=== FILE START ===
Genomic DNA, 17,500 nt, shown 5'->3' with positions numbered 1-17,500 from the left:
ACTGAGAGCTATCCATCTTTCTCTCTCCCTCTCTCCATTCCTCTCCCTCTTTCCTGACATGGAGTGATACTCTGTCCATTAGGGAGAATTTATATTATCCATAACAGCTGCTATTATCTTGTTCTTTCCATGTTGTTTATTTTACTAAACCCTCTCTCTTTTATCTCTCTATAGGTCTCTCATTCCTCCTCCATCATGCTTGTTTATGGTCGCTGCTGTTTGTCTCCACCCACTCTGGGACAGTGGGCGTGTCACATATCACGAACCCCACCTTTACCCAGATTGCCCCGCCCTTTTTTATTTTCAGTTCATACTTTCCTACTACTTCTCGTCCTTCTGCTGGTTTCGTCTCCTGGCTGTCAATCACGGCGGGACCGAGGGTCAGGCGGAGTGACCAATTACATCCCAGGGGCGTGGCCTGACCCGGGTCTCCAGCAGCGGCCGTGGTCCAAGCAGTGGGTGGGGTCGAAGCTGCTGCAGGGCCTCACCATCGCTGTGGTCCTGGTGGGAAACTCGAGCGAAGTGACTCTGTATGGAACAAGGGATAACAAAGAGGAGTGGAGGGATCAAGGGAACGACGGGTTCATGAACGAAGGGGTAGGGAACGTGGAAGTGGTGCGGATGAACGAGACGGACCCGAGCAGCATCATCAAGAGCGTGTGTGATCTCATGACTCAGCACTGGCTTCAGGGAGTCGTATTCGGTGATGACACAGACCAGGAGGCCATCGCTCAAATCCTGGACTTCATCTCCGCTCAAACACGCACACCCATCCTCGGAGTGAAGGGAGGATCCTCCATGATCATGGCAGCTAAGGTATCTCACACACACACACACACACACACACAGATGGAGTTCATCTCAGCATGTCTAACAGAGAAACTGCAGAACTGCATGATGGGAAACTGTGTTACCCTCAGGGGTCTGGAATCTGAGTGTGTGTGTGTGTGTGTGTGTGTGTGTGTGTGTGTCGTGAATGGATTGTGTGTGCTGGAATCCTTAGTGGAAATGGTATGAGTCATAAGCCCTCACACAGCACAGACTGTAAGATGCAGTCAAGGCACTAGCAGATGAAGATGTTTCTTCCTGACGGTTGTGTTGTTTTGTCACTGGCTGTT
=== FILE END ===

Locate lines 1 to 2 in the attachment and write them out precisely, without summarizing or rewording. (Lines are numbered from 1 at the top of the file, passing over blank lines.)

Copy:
Genomic DNA, 17,500 nt, shown 5'->3' with positions numbered 1-17,500 from the left:
ACTGAGAGCTATCCATCTTTCTCTCTCCCTCTCTCCATTCCTCTCCCTCTTTCCTGACATGGAGTGATACTCTGTCCATTAGGGAGAATTTATATTATCCATAACAGCTGCTATTATCTTGTTCTTTCCATGTTGTTTATTTTACTAAACCCTCTCTCTTTTATCTCTCTATAGGTCTCTCATTCCTCCTCCATCATGCTTGTTTATGGTCGCTGCTGTTTGTCTCCACCCACTCTGGGACAGTGGGCGTGTCACATATCACGAACCCCACCTTTACCCAGATTGCCCCGCCCTTTTTTATTTTCAGTTCATACTTTCCTACTACTTCTCGTCCTTCTGCTGGTTTCGTCTCCTGGCTGTCAATCACGGCGGGACCGAGGGTCAGGCGGAGTGACCAATTACATCCCAGGGGCGTGGCCTGACCCGGGTCTCCAGCAGCGGCCGTGGTCCAAGCAGTGGGTGGGGTCGAAGCTGCTGCAGGGCCTCACCATCGCTGTGGTCCTGGTGGGAAACTCGAGCGAAGTGACTCTGTATGGAACAAGGGATAACAAAGAGGAGTGGAGGGATCAAGGGAACGACGGGTTCATGAACGAAGGGGTAGGGAACGTGGAAGTGGTGCGGATGAACGAGACGGACCCGAGCAGCATCATCAAGAGCGTGTGTGATCTCATGACTCAGCACTGGCTTCAGGGAGTCGTATTCGGTGATGACACAGACCAGGAGGCCATCGCTCAAATCCTGGACTTCATCTCCGCTCAAACACGCACACCCATCCTCGGAGTGAAGGGAGGATCCTCCATGATCATGGCAGCTAAGGTATCTCACACACACACACACACACACACACAGATGGAGTTCATCTCAGCATGTCTAACAGAGAAACTGCAGAACTGCATGATGGGAAACTGTGTTACCCTCAGGGGTCTGGAATCTGAGTGTGTGTGTGTGTGTGTGTGTGTGTGTGTGTGTGTCGTGAATGGATTGTGTGTGCTGGAATCCTTAGTGGAAATGGTATGAGTCATAAGCCCTCACACAGCACAGACTGTAAGATGCAGTCAAGGCACTAGCAGATGAAGATGTTTCTTCCTGACGGTTGTGTTGTTTTGTCACTGGCTGTT